We think that the Special Master's finding of jeopardy is sustained; that a justiciable "case" between the states is presented; and that a cause of action cognizable in equity is alleged and proved. The fact that no relief by way of injunction is sought or is recommended by the Special Master does not militate against this conclusion. While in most causes in equity the principal relief sought is that afforded by injunction, there are others in which the irreparable injury which is the indispensable basis for the exercise of equity powers is prevented by a mere adjudication of rights which is binding on the parties. This has long been the settled practice of this Court in cases of boundary disputes between states. Louisiana v. Mississippi,
U.S. 1; Arkansas v. Tennessee, 246 U.S. 158; Georgia v. South Carolina, 257 U.S. 516; Oklahoma v. Texas, 272 U.S. 21; Michigan v. Wisconsin, 272 U.S. 398; New Jersey v. Delaware, 291 U.S. 361. In the case of bills of peace, bills of interpleader and bills in the nature of interpleader, the gist of the relief sought is the avoidance of the burden of unnecessary litigation or the risk of loss by the establishment of multiple liability when only a single obligation is owing. These risks are avoided by adjudication in a single litigation binding on the parties.
While courts of equity in such suits may and frequently do give incidental relief by injunction to secure the full benefits of the adjudication and to terminate the litigation in a single suit, they are not bound to do so and their adjudication of the conflicting claims is not any the less effective as res judicata because not supplemented by injunction. We do not doubt that when the equity powers of the Court have been invoked it has power in its discretion to give such incidental relief by way of injunction as will make its determination the effective means of avoiding risk of loss to any of the parties by reason of the asserted multiple tax liability. But the plenary effect of its decision as res judicata, and considerations of convenience in the levying of the tax by the usual state procedure, make it unnecessary and undesirable that the Court should proceed beyond adjudication. The fact that the Court, for reasons of policy or convenience, does not exercise the power which it possesses and which has been traditionally exercised in like cases between private suitors does not deprive the suit of its character as a case or controversy cognizable by the Court in an original suit. See Fidelity National Bank & Trust Co. v. Swope, 274 U.S. 123, 132, 133, 134; Nashville, C. & St. L. Ry. v. Wallace, supra.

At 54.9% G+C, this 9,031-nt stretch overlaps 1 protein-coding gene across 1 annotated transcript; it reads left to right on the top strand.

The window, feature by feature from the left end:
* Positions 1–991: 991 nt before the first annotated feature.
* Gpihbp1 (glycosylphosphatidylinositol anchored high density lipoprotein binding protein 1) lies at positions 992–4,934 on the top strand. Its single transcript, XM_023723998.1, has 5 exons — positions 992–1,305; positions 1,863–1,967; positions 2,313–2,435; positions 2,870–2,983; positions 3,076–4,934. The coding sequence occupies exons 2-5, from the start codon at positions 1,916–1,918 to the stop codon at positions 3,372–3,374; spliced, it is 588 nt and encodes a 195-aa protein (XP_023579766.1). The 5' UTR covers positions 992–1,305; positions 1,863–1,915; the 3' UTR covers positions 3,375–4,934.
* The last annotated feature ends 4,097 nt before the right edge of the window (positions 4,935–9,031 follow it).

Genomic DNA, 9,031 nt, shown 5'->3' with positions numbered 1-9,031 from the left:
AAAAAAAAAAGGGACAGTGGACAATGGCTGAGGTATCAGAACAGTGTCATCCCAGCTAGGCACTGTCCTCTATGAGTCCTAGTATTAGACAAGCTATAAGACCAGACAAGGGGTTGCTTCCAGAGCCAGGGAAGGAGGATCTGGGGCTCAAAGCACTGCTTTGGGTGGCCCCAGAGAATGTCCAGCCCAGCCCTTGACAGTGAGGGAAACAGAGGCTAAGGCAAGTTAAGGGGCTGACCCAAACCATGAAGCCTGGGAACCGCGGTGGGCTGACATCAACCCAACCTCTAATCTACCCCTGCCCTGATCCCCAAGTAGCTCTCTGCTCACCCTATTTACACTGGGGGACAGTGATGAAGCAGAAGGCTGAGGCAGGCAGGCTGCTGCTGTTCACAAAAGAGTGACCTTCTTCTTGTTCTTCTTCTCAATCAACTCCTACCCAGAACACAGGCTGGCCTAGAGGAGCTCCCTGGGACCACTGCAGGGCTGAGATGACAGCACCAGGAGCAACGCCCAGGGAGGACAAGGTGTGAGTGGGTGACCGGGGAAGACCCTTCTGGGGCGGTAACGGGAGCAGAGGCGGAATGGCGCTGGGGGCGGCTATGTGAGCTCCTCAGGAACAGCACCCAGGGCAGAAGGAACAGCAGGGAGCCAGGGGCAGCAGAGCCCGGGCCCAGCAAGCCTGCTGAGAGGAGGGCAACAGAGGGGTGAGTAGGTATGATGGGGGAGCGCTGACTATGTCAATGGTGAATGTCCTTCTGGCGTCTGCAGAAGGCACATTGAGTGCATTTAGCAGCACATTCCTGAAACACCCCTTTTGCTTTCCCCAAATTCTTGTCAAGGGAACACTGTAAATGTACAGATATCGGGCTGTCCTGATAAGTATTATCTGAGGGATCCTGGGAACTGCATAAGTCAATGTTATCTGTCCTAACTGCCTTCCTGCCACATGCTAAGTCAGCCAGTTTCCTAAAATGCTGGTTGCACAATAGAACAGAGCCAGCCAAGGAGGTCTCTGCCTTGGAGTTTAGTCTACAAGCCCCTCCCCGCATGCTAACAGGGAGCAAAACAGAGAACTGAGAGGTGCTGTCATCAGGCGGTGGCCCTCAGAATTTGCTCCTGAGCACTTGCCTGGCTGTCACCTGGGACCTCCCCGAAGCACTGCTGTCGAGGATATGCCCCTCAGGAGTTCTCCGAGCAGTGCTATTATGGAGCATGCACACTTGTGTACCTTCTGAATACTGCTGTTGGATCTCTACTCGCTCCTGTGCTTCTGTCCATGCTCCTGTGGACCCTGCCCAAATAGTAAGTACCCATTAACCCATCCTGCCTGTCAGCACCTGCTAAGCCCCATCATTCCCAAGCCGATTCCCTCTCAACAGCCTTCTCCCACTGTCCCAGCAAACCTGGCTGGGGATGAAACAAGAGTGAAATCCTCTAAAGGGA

The Special Master took voluminous testimony in each of the four states, recording every available fact having any bearing on the issue of decedent's domicile. After an exhaustive study of the evidence the Special Master has prepared elaborate subsidiary findings in which he has stated what he considers to be the essential facts of decedent's life which, taken together, were the controlling factors in his arriving at ...